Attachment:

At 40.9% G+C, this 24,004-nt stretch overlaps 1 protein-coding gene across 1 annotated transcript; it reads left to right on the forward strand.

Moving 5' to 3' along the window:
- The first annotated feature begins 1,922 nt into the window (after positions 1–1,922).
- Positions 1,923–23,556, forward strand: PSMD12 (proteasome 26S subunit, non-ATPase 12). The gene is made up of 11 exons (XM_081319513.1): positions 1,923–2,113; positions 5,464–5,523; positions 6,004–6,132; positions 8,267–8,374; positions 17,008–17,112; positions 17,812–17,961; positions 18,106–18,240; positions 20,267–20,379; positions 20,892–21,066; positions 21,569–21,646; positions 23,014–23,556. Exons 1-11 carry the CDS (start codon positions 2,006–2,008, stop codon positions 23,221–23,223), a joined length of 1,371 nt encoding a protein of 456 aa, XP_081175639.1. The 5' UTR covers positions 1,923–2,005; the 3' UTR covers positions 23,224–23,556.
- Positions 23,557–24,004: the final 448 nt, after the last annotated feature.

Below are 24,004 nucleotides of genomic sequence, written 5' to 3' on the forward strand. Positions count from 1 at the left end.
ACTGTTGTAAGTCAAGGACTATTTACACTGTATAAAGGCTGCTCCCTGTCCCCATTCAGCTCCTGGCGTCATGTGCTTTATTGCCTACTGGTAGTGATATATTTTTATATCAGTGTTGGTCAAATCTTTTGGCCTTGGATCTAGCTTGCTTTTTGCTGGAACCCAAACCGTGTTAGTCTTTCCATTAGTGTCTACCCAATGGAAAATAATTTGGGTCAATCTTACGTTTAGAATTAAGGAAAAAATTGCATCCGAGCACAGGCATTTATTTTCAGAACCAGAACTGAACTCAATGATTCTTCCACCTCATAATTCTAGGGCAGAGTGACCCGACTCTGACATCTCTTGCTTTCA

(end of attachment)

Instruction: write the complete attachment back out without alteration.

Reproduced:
At 40.9% G+C, this 24,004-nt stretch overlaps 1 protein-coding gene across 1 annotated transcript; it reads left to right on the forward strand.

Moving 5' to 3' along the window:
- The first annotated feature begins 1,922 nt into the window (after positions 1–1,922).
- Positions 1,923–23,556, forward strand: PSMD12 (proteasome 26S subunit, non-ATPase 12). The gene is made up of 11 exons (XM_081319513.1): positions 1,923–2,113; positions 5,464–5,523; positions 6,004–6,132; positions 8,267–8,374; positions 17,008–17,112; positions 17,812–17,961; positions 18,106–18,240; positions 20,267–20,379; positions 20,892–21,066; positions 21,569–21,646; positions 23,014–23,556. Exons 1-11 carry the CDS (start codon positions 2,006–2,008, stop codon positions 23,221–23,223), a joined length of 1,371 nt encoding a protein of 456 aa, XP_081175639.1. The 5' UTR covers positions 1,923–2,005; the 3' UTR covers positions 23,224–23,556.
- Positions 23,557–24,004: the final 448 nt, after the last annotated feature.

Below are 24,004 nucleotides of genomic sequence, written 5' to 3' on the forward strand. Positions count from 1 at the left end.
ACTGTTGTAAGTCAAGGACTATTTACACTGTATAAAGGCTGCTCCCTGTCCCCATTCAGCTCCTGGCGTCATGTGCTTTATTGCCTACTGGTAGTGATATATTTTTATATCAGTGTTGGTCAAATCTTTTGGCCTTGGATCTAGCTTGCTTTTTGCTGGAACCCAAACCGTGTTAGTCTTTCCATTAGTGTCTACCCAATGGAAAATAATTTGGGTCAATCTTACGTTTAGAATTAAGGAAAAAATTGCATCCGAGCACAGGCATTTATTTTCAGAACCAGAACTGAACTCAATGATTCTTCCACCTCATAATTCTAGGGCAGAGTGACCCGACTCTGACATCTCTTGCTTTCA